The Daily Social Distancing Show‘s Trevor Noah encompasses chic pandemic attire better than most. Pre-COVID, he had on a perfectly bespoke dark suit with a white shirt and tie every night. He was clean-shaven and his hair was short. He switched that uniform to color-block hoodies and let his hair grow as soon as he started doing the show from home.
Jason Sudeikis’ tie-dye hoodie and Jodie Foster and her wife’s — photographer Alexandra Hedison — set of luxe pajamas at the Golden Globes’ 2021 ceremony also inform the moment of history we’re living. The dress code for the Globes seemed to almost be: “as long as you’re dressed, it should work.” This explains Sudeikis’ casual look, Foster’s effort to be elegant yet comfortable at the same time, and Sarah Paulson’s more classic haute couture look in a Prada gown, complete with a lavender Prada cast for her injured arm.
Unlike TV hosts, we don’t necessarily need to adhere to the whole uniform while working from home. And, unlike celebrities, we might not have that many opportunities for socially distanced parties that are televised and where formal attire is optional.
We’re celebrating our first anniversary of being stuck at home and, even though things are starting to look a bit brighter, there might still be some months left of Zoom book clubs and work meetings. Is it time to reconsider the whole mantra of business on the top, casual comfort on the bottom? Should we be rethinking the appropriateness of sweatshirts and T-shirts for work environments? And how much are people changing the way they’re buying clothes?
Color and Texture for the Camera
If we’ve learned anything from celebrities during the pandemic, it’s how to look good in a videoconference environment. They’ve proven the importance of a staged background and how to get extra points with a well-stocked bookshelf. They’ve established that lighting is one of the most important things to consider when you’re trying to look decent on camera — not for nothing everyone from teachers to tech workers have invested in ring lights that simulate a professional lighting setup. And they’ve reminded us less is more when it comes to makeup: we should be aiming for the fresh-faced natural look.
Cardigans, cashmere and the ubiquitous hoodies have been favored instead of blazers and button-down shirts. The whole focus of the ensemble has moved to the top. That’s where texture — like a knitted chunky sweater or layering a vest on top of a t-shirt — can help you stand out on camera and also have that “dressed-up” feeling without looking like you’re trying too hard. The same goes for color. Sadly my well-curated collection of black tops has been mostly unworn this winter because on Zoom it looks like I’m wearing the same thing no matter which one I choose.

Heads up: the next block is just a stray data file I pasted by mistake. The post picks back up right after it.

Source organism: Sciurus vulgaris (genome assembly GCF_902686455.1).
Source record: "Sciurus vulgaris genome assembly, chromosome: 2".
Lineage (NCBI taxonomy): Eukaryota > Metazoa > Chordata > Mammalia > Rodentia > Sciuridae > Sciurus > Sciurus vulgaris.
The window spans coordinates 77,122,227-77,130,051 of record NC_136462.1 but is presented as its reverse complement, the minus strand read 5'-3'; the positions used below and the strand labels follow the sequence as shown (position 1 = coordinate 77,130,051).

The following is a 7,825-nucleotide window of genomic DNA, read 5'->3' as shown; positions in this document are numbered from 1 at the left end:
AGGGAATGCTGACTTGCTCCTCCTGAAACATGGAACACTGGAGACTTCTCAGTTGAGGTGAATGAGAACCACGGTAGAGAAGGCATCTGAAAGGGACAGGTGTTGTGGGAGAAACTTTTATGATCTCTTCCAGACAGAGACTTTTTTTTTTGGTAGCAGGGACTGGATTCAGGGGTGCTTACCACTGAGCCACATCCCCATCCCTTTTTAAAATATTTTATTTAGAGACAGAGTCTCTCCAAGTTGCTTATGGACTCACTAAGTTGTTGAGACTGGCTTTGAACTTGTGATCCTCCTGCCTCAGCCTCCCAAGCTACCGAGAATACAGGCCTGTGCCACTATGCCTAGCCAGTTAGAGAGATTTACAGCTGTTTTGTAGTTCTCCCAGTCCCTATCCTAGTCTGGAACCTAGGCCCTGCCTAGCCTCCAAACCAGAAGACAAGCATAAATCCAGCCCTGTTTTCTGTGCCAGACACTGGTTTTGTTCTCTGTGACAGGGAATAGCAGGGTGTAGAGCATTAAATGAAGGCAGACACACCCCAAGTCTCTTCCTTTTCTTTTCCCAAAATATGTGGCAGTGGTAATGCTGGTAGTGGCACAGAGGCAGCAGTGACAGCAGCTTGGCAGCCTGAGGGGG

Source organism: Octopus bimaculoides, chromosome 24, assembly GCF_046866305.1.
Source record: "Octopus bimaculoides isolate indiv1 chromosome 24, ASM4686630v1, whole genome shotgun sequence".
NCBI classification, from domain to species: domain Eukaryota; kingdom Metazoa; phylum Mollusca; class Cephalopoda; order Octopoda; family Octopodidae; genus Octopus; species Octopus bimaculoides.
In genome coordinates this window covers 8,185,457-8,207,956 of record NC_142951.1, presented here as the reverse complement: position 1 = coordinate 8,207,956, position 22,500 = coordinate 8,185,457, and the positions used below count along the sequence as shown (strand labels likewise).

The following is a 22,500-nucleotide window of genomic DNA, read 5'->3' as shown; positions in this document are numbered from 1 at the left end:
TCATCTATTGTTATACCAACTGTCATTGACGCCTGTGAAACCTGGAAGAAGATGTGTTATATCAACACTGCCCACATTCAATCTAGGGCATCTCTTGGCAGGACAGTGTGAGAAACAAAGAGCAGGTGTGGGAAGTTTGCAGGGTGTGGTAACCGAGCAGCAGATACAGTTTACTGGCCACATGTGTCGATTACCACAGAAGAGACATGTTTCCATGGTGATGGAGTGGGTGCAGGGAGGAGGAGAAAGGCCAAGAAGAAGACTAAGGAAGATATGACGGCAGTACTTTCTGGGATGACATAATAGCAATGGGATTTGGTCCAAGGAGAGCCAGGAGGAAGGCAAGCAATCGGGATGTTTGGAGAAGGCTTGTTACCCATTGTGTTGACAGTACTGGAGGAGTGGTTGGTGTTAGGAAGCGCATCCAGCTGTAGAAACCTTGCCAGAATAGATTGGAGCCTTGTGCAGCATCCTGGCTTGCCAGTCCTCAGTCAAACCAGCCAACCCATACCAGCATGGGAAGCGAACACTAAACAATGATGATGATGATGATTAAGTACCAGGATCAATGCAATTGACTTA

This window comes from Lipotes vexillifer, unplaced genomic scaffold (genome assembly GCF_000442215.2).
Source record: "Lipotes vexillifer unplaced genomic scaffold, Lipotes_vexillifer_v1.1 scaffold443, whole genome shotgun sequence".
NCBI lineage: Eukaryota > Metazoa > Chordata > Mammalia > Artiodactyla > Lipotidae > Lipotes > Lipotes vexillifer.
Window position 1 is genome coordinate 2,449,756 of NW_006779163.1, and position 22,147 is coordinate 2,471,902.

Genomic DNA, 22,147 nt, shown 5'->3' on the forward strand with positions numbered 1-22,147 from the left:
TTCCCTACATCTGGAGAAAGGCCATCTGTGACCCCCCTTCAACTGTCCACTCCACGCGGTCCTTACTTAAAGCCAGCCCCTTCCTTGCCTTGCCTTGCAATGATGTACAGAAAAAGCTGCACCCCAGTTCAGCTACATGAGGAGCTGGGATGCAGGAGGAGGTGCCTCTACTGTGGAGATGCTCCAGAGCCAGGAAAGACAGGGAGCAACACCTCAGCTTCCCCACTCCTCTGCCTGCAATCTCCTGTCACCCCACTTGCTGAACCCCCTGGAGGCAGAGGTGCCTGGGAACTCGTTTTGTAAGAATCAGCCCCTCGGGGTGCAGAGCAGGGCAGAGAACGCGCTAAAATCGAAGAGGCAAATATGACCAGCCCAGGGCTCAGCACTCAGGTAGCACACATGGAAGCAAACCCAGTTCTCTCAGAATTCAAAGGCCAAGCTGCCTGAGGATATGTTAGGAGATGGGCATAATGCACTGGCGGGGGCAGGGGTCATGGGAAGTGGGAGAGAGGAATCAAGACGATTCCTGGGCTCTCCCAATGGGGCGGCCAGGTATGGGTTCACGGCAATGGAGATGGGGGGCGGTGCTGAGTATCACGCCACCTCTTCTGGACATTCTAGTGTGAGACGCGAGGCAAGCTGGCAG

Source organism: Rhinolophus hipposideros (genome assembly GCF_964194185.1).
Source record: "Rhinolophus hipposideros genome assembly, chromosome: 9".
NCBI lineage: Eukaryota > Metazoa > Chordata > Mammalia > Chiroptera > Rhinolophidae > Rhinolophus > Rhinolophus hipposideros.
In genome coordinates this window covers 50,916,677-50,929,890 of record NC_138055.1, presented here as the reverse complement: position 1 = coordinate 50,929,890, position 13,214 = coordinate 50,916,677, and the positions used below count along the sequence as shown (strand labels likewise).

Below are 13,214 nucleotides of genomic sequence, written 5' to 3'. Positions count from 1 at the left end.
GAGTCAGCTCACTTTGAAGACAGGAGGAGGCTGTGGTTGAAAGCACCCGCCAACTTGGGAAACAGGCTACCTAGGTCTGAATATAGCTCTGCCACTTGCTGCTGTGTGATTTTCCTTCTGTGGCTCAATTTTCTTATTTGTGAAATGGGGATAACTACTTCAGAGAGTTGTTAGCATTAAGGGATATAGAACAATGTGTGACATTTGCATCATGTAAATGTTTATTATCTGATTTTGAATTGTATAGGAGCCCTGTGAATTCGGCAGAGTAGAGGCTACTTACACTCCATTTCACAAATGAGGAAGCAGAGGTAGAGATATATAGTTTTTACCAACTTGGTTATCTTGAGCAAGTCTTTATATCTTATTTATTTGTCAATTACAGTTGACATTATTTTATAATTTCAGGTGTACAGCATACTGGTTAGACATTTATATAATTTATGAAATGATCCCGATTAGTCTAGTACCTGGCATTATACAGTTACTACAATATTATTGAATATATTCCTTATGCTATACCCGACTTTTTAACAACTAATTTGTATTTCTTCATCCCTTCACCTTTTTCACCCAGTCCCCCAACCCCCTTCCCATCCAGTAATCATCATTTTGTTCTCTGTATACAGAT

And, of course, accessories can help. Opt for a pair of big hoop earrings, some sparkling necklace or even a brooch. You can always add headwear to the equation with a cozy woolen hat, especially when it’s still cold. And don’t shy away from colorful headbands and scrunchies — Golden Globe-winner Andra Day is rocking one in the picture above — that can make your whole look pop.
Comfort Is Also a Must When We Leave the House
It’s unclear for how long trendy sweatsuits are going to be the-thing-to-wear inside and outside. They have two main things going for them: They’re undeniably comfy and 2020 showed us they can be dressed down but also most definitely up.
Rigid skinny jeans, oppressive tight-fitted dresses, vertiginous high heels… those are some of the things mentioned by the editors at Who What Wear for an article on things we won’t want to wear again after quarantine. After months of elastic waistbands and going barefoot — or putting on some sneakers at most — that sounds perfectly reasonable while we transition back to “normal” life.
Leggings might be here to stay indefinitely. Celebrities are even wearing them with booties and proving a fresh-out-of-yoga look can be easily upgraded to business casual with the right leather jacket or power coat.
At the end of the day, wear something that makes you feel good and that you like. And yes, it’s perfectly fine to have fun and employ the stylist in you. No judgment if you decide to dress up just to run to Walgreens or grab a coffee. It’s not like there are other occasions that will allow you to finally break in those platform sneakers that are all the rave.